It was announced this morning that Dubai’s government received $10 billion in financing from Abu Dhabi… Hmmm… You know, I read somewhere a couple of weeks ago, when this debt/loan repayment problem was announced, that in the end, the Abu Dhabi government would step in to bail out Dubai, since the people running the two governments are blood related; and even though there had been shots fired between the two, blood would run thick here… And voila that’s exactly what happened!
In fact, at the time, I tried to explain that California – the world’s eighth largest economy – had bigger debt problems then Dubai, but the media decided to focus on Dubai, and not California!
So… All that selling of risk assets since the Dubai announcement on Thanksgiving, was unwarranted… The selling of the dollar on the California, New York, Illinois, and other states’ problems did not happen.
So, the risk assets and gold are edging higher this morning, sticking their respective toes back into the “risk waters” to see if it’s OK to get back in. I don’t know about that… There could still be a few risk aversion sharks circling just beyond the shallow waters… This risk aversion has held on longer than usual, so be careful out there… However, if this is the thing that sends these sharks back out to sea, then we could be seeing some very inviting levels of the currencies and gold to get back in, or dollar cost average by buying more at these cheaper levels.
The cheaper levels were being generated all week, but culminated in a rout on the non-dollar currencies and gold on Friday, after some US data led traders to believe that the Fed would be raising interest rates sooner than they’ve led us to believe.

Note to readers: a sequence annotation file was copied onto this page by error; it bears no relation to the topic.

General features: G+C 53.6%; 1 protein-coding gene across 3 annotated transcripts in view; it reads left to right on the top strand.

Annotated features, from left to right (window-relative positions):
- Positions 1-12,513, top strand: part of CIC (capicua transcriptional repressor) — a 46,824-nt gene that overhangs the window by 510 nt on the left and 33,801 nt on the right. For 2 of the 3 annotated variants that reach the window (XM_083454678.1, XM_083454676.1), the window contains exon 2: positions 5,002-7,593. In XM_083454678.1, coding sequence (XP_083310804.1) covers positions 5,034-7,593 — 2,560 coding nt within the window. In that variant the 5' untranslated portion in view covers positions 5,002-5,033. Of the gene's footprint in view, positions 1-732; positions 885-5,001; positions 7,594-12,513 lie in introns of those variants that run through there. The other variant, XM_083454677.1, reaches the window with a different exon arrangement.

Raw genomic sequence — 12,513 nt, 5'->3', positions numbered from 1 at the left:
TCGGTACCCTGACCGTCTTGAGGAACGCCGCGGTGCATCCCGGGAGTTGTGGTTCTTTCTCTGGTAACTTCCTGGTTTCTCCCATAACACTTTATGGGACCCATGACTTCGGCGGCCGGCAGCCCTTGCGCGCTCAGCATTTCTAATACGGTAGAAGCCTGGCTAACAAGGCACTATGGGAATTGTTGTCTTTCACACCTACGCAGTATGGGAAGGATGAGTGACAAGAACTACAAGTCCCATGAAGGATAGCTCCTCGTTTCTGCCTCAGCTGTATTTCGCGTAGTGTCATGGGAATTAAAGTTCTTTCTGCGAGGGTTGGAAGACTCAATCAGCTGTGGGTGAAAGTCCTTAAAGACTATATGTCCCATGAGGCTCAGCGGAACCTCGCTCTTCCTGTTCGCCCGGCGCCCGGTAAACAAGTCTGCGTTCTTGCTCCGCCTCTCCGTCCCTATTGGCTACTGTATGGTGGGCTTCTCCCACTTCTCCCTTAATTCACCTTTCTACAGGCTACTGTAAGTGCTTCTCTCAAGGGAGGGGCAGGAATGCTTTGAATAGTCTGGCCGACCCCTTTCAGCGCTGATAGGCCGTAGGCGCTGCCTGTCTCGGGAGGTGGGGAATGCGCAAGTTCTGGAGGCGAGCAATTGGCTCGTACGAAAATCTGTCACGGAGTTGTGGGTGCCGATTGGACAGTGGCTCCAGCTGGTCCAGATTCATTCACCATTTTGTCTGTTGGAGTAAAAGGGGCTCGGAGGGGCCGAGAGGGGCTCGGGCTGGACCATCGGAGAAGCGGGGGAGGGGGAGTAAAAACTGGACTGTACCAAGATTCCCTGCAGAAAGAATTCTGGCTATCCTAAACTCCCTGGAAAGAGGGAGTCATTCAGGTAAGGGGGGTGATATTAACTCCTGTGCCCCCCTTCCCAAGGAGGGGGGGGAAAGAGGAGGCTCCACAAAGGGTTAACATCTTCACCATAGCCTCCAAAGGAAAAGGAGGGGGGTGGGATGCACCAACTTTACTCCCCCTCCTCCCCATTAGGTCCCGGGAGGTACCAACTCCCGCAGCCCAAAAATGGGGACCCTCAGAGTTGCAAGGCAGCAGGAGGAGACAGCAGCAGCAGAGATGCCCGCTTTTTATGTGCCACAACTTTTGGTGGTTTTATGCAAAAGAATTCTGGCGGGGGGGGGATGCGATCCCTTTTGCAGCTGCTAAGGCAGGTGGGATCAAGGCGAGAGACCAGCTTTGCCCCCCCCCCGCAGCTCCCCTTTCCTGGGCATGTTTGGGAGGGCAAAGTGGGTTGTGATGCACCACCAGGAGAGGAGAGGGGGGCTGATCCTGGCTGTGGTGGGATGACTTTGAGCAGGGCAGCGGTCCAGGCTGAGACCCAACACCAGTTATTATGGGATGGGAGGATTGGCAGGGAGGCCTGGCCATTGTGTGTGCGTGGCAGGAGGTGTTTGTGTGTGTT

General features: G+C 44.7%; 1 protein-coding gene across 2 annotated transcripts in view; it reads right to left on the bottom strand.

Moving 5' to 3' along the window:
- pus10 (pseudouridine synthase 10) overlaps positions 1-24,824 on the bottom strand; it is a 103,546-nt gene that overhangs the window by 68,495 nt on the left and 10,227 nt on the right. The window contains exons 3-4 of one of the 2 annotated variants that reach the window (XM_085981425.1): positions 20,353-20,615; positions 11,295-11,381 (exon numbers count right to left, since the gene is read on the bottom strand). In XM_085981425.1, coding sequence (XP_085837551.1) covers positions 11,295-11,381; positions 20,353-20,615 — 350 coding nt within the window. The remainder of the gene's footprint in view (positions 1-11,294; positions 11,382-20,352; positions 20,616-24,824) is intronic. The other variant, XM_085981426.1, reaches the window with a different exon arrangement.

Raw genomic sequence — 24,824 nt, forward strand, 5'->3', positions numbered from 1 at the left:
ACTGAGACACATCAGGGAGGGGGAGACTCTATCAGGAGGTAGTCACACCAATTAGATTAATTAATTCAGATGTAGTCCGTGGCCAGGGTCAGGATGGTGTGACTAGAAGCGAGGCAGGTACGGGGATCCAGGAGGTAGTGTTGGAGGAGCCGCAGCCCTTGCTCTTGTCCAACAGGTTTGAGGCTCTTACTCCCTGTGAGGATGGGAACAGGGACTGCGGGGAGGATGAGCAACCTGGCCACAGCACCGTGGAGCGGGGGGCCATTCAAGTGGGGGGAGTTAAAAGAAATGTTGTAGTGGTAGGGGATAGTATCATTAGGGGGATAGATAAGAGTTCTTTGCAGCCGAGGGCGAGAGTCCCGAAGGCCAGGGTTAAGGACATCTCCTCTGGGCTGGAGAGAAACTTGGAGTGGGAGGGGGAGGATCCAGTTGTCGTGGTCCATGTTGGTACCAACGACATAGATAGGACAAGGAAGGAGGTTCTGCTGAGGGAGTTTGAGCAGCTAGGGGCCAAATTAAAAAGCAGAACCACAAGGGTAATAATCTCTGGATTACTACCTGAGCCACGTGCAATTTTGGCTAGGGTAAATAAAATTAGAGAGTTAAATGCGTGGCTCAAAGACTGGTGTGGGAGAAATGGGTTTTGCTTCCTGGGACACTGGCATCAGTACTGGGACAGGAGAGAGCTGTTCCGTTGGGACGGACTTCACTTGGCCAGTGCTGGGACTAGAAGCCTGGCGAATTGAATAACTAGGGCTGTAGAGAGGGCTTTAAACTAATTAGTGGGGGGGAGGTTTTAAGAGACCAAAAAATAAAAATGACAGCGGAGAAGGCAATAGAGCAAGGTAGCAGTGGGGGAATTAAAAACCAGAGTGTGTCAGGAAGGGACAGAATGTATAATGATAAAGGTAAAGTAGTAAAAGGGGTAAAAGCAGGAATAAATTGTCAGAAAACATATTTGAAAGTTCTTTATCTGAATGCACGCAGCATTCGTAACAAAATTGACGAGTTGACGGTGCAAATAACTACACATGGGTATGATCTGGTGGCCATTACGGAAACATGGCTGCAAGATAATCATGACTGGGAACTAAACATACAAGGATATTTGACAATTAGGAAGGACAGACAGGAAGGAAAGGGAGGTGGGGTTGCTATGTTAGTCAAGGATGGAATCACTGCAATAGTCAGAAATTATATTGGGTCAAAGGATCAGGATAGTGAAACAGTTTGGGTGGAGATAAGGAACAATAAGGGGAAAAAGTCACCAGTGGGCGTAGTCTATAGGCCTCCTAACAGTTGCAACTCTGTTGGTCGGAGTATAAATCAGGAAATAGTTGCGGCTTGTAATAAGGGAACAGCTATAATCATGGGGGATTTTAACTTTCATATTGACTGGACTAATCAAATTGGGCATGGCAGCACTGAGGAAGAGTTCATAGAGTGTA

US retail sales rose 1.3% in November, nearly double the 0.7% increase Wall Street had predicted… And of course the media did not report that October sales were revised down to a 1.1% increase from a previously estimated 1.4% increase. But don’t let that downward revision get in the way of a party to celebrate a 1.3% increase in retail sales!
I saw a quote this weekend while reading and researching with which I couldn’t agree more…
“The dollar may weaken after an initial rally following any sell-off of risk assets, according to HSBC Holdings Plc.
“While the initial reaction to a sell-off in risk assets would be a higher dollar, this, in our view, would only prove to be short-lived, a team including David Bloom in London wrote in a report received today. The longer-term and bigger move would be an acceleration of the dollar’s recent decline.”
And further reading led me to one of my all-time fave economists, Stephen Roach… I had not seen anything from Stephen Roach in a long time, but this quote really caught my eye…
“The Federal Reserve may cause another crisis by botching the withdrawal of liquidity from the US economy…
“The Fed is the ‘weak link’ among central banks and may fail to tighten monetary policy in time to stop asset bubbles from forming… The Fed helped trigger the boom and then bust of the subprime mortgage market by being ‘quick to slash, slow to normalize interest rates.’
“They need to be very early in executing their exit strategies… I take Mr. Bernanke at his word that he’s looking for an extended period of monetary accommodation, which, quite frankly, I find very worrisome in assessing the prospects of a next bubble and the next crisis.
“The traditional view of central bankers that asset bubbles are hard to spot and deflate with rates is ‘ludicrous.’”
See why I’ve always held Stephen Roach high on my hit parade of economists? He tells it straight, and doesn’t pull any punches. These are all the things I’ve tried to explain to you about the Fed and their claim that they will be able to remove the stimulus without harming the economy… That, like their claim that asset bubbles are hard to spot and deflate with rates is very ludicrous!